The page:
Endometriosis, Medical Trauma, and Me
by Torie Jean
Editor’s Note:The Endometriosis Foundation of Houston has invited guest bloggers to share their work, expert opinions, and thoughts with our endo community. Houston author Torie Jean contemplates the conflicting realities of living life with endometriosis.
CW/TW: This post is written by an individual who is currently pregnant and references the experience as well as medical trauma and gaslighting.
I had an ultrasound this morning. It was the good kind, where I saw my wiggly butt of a little man on a television screen for an hour.
The kind where a probe of gargantuan proportions wasn’t shoved up my hoo-ha.
The kind I never imagined I’d be able to have.
The kind I almost didn’t have today because five minutes before I was called in, I almost blacked out in the waiting room.
I didn’t register what was happening until the black dots spotted my vision. My husband asked if I was okay; all I could manage was “panic attack.”
Damn it, I thought, my endo’s at it again, taking something that’s supposed to be a joyous experience and filling it with trauma and dread. Is this really tainted, too?
And then, when the spots weren’t dotting, and my mind stopped racing—I came to a different realization. This time, the endo wasn’t to blame.
Believe me, I LOVE to blame endo for just about anything.
Shoulder pain? Dammit, endo.
Cramps—well, that’s an easy one.
Accidentally eating an entire bag of Dove’s Milk Chocolate? Endo hormones made me do it.
Biting off my husband’s head? Well, that’s not me. I’m a freaking angel.
But here I am, sitting and typing up a self-indulgent blog post—that’s part therapy, part sharing, and I can’t blame the endo.
Because gaslighting and medical trauma aren’t a symptom of the disease, it’s a lived experience associated with having it. And THAT distinction has taken me this long to get to—but that’s absolute shit.
It's frustrating to watch countless videos of people crying after their laparoscopy surgery because they finally got validation. And I hate that so many people with endo have the same long journey to diagnosis, their paths littered with medical professionals who added to their baggage instead of lightening the load.
The people who swore in their Hippocratic oath to “do no harm.”
They’re the ones responsible for my panic attack in the waiting room of a doctor’s office.
There may have been an aside to that oath that I missed. Maybe it says, “do no harm, but if they have endometriosis, they’re fair game.” I don’t know, but I know something should and has to change.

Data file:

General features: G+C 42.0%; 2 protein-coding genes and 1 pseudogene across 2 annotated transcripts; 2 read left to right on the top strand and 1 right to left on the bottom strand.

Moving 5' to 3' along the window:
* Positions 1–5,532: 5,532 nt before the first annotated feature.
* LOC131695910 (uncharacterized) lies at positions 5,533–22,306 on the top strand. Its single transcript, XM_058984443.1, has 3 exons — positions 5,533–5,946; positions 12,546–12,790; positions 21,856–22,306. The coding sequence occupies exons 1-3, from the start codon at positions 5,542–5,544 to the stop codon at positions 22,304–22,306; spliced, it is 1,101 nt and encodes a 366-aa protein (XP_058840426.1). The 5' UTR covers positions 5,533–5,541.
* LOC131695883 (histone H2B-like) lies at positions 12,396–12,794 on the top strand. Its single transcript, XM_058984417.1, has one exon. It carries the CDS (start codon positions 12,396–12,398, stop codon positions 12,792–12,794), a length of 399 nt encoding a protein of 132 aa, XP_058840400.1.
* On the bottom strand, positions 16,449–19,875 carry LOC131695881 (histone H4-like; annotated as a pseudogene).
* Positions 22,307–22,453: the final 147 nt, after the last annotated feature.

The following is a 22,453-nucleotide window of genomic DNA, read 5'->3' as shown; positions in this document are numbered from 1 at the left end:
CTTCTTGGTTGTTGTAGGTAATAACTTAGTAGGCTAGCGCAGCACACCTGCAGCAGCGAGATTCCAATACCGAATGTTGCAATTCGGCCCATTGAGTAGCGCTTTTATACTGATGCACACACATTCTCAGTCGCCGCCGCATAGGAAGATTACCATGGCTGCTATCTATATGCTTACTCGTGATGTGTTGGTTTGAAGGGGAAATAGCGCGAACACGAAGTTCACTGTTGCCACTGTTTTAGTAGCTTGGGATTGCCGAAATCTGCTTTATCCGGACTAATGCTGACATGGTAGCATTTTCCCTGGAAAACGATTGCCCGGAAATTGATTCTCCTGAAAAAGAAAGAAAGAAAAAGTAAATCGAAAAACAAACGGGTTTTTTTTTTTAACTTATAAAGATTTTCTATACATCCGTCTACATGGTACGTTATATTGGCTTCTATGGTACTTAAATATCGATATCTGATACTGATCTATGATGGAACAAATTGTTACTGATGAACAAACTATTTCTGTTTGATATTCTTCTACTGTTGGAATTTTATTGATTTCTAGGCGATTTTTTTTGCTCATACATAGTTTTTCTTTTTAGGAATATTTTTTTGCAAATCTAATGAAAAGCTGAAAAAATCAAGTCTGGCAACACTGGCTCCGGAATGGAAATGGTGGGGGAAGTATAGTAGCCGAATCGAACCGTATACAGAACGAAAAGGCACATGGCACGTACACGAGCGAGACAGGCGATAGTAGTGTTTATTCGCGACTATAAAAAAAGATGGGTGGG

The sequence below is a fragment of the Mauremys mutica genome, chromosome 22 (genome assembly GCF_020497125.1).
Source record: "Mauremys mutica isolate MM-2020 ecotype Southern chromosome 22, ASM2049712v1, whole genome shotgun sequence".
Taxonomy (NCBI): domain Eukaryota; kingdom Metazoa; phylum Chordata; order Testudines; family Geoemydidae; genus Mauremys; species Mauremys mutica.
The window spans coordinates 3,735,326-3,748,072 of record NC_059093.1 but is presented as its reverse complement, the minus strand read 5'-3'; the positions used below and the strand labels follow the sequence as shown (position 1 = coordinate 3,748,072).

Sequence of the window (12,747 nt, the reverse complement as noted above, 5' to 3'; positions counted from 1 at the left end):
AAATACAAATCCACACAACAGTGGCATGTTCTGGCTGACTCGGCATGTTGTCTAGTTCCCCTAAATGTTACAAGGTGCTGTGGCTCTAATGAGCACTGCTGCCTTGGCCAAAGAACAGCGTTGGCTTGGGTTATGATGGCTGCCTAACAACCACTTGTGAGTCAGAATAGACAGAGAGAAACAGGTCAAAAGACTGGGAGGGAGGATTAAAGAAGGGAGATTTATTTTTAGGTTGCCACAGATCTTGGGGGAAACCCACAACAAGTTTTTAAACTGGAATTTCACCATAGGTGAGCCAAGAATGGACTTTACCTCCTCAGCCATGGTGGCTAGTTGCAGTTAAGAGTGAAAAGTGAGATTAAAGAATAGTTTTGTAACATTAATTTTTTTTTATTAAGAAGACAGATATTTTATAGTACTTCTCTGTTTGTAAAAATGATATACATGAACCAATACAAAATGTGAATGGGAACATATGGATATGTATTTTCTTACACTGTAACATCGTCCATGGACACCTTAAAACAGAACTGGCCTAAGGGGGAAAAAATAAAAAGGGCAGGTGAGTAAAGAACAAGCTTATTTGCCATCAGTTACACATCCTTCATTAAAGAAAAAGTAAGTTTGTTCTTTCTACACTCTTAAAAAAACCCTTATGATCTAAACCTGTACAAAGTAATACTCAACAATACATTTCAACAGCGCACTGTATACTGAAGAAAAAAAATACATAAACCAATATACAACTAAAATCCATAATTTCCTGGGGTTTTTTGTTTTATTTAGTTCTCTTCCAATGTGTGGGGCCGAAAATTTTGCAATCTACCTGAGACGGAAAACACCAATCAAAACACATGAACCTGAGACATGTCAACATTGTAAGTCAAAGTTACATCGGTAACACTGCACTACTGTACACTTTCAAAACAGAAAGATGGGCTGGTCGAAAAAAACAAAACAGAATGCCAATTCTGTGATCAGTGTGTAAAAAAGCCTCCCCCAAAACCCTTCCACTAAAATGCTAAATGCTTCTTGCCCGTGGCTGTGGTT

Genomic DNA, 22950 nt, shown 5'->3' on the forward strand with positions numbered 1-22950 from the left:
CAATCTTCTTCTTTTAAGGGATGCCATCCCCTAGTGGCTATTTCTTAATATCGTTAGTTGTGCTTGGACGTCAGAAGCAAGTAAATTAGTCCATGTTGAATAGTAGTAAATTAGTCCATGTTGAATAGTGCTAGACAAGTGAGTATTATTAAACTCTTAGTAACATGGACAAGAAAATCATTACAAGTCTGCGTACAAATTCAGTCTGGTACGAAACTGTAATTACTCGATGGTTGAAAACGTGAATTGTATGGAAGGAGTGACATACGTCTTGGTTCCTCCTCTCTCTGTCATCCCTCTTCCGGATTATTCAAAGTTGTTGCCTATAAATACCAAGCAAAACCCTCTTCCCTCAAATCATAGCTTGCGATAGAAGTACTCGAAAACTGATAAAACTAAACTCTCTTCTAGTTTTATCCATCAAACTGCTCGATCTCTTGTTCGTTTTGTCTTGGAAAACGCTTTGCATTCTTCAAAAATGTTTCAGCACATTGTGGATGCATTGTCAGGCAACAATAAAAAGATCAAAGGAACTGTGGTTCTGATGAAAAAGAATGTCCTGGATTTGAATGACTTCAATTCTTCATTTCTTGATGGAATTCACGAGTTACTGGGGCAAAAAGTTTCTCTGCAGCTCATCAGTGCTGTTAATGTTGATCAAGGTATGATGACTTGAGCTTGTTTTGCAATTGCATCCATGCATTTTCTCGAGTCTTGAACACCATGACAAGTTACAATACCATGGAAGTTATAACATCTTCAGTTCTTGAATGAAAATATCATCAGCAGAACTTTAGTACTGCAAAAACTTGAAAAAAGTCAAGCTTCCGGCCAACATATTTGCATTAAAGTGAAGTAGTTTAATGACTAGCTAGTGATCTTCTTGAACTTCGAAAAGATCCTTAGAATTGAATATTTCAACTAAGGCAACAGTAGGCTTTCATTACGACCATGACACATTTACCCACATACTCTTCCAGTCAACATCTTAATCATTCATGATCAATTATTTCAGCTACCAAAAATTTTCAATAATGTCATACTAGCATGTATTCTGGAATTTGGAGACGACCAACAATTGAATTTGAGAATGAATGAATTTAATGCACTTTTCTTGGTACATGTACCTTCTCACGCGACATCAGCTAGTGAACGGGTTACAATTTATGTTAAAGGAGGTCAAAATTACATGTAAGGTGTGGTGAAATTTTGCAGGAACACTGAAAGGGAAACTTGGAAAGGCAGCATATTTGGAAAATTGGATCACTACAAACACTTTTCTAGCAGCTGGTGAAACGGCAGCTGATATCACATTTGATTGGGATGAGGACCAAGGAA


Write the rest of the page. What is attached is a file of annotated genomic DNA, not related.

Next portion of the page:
Yes, I would love a cure. Yes, I would love an easier path to diagnosis. But those things may be years down the road. How medical professionals approach our diagnosis and care can change right now. By educating themselves, they can increase their knowledge about the disease. More empathy can be shown in our appointments. They can stop saying the words, “you’re constipated, that’s all,” “It’s depression,” “You just have a low pain tolerance,” or “It’s just painful periods,” and heck, our experience would suck seventy-five percent less.
Medical trauma should be a rarity amongst our population, not a common bonding factor.
As much as I love bonding with all of you, I’d love it if you couldn’t empathize with me here. I hate that you’re probably reading this and have had all those things said to you and then some. I hate that you’re shouldering more than just the disease when the disease itself can be soul-crushing.
And I hate I can’t do much more than write this blog post.
But medical professionals (indulge me, I’m going to pretend someone with a medical degree is reading this), I know sometimes it’s hard, endometriosis is a complex disease, and information is lacking considering how common it is. I imagine this might be overwhelming sometimes. I can imagine how challenging it is to feel helpless when someone is in pain. But I promise you, there is a way to help us; listen. Please don’t add to our burden. Don’t make waiting rooms and doctor visits a place of terror and past traumas. Tell us our feelings are valid rather than asking us to suppress them. Reiterate that we’re strong instead of weak.
How you approach us matters.
And one final thing to all the people reading this and identifying far too much with the writing, I love you. It’s not in your head. You are strong. Your pain is valid. You are enough.
And you’ve so totally got this.
Torie Jean's favorite memory growing up is the way her Memere's fingers flew over the keys of her two-tier electric organ, playing songs like "Singin' in the Rain", "I've Got Rhythm", and "What a Wonderful World". Her undying love and affection for the magic and charm of Gene Kelly and Audrey Hepburn followed her from childhood, to a seventh grade book report on a Gene Kelly biography, to studying abroad in Paris and finding "the den of thinking men."
Torie is married to her high school sweetheart and is blessed with the best gaggle of nieces and nephews she could ask for. She has had endometriosis for over half of her life now, and hopes to raise more awareness of the disease with her writing, while providing the happily ever afters people with endo deserve.
Photo courtesy of Torie Jean